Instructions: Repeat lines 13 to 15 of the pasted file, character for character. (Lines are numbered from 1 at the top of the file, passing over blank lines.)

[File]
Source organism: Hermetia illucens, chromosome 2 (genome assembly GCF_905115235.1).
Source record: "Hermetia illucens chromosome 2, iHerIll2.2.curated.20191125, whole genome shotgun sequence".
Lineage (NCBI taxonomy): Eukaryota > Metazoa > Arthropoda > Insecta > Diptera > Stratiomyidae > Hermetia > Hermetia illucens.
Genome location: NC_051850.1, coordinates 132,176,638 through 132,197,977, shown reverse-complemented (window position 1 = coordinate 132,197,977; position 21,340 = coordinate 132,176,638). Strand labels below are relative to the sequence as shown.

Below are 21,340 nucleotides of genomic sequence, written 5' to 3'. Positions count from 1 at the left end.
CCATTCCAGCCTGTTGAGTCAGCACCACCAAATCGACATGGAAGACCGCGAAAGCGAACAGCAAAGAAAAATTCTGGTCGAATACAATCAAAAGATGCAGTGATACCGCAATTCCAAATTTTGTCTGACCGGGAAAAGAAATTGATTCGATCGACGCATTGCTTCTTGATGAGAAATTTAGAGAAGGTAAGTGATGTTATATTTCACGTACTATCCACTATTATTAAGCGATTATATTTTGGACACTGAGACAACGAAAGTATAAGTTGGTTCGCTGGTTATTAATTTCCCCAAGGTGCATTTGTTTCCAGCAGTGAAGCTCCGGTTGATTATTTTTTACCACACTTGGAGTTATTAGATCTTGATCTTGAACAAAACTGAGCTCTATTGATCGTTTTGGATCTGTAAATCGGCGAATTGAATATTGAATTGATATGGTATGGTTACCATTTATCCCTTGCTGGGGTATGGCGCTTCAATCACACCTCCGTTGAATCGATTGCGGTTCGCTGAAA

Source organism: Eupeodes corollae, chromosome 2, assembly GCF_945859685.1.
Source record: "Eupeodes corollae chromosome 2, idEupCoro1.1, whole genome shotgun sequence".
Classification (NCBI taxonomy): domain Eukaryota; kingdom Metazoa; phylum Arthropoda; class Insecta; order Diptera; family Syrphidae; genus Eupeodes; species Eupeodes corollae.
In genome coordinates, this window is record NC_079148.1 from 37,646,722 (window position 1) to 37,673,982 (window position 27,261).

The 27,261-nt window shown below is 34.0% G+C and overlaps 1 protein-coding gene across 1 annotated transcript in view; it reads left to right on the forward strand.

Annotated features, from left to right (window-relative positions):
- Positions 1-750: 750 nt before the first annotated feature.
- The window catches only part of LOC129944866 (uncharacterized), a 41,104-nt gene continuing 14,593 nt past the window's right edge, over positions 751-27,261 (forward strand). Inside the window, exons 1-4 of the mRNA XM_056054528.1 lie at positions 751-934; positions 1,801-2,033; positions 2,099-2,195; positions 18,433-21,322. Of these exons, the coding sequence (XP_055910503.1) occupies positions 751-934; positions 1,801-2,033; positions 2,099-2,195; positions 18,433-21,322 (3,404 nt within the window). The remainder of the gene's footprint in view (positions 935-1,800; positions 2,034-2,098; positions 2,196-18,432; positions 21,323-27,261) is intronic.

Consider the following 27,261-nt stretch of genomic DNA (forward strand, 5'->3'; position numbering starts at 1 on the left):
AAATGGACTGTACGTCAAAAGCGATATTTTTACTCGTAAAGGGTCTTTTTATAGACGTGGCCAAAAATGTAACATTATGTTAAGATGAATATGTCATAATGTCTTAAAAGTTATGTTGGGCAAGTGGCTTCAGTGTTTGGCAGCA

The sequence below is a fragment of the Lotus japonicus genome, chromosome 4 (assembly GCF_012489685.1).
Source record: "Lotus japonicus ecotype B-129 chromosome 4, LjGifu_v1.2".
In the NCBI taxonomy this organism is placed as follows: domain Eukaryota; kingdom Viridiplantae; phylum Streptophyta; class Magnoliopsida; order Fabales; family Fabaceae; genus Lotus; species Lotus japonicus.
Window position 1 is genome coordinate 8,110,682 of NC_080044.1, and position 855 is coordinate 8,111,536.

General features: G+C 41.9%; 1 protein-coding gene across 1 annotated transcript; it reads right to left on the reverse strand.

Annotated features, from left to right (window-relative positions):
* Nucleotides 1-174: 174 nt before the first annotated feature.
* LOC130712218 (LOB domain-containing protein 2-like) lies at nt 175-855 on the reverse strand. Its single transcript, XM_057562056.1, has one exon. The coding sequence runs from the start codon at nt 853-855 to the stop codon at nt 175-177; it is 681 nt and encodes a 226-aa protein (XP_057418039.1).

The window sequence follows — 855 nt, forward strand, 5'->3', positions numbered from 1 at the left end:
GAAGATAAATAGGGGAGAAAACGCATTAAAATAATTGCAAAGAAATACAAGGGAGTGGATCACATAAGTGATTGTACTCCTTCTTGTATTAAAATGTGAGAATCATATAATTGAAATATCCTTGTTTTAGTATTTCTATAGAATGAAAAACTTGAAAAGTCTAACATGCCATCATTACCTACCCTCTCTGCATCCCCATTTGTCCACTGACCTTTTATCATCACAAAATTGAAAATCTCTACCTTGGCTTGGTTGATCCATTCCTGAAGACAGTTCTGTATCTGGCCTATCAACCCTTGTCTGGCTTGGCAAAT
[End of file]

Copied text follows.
- Positions 1-750: 750 nt before the first annotated feature.
- The window catches only part of LOC129944866 (uncharacterized), a 41,104-nt gene continuing 14,593 nt past the window's right edge, over positions 751-27,261 (forward strand). Inside the window, exons 1-4 of the mRNA XM_056054528.1 lie at positions 751-934; positions 1,801-2,033; positions 2,099-2,195; positions 18,433-21,322. Of these exons, the coding sequence (XP_055910503.1) occupies positions 751-934; positions 1,801-2,033; positions 2,099-2,195; positions 18,433-21,322 (3,404 nt within the window). The remainder of the gene's footprint in view (positions 935-1,800; positions 2,034-2,098; positions 2,196-18,432; positions 21,323-27,261) is intronic.

Consider the following 27,261-nt stretch of genomic DNA (forward strand, 5'->3'; position numbering starts at 1 on the left):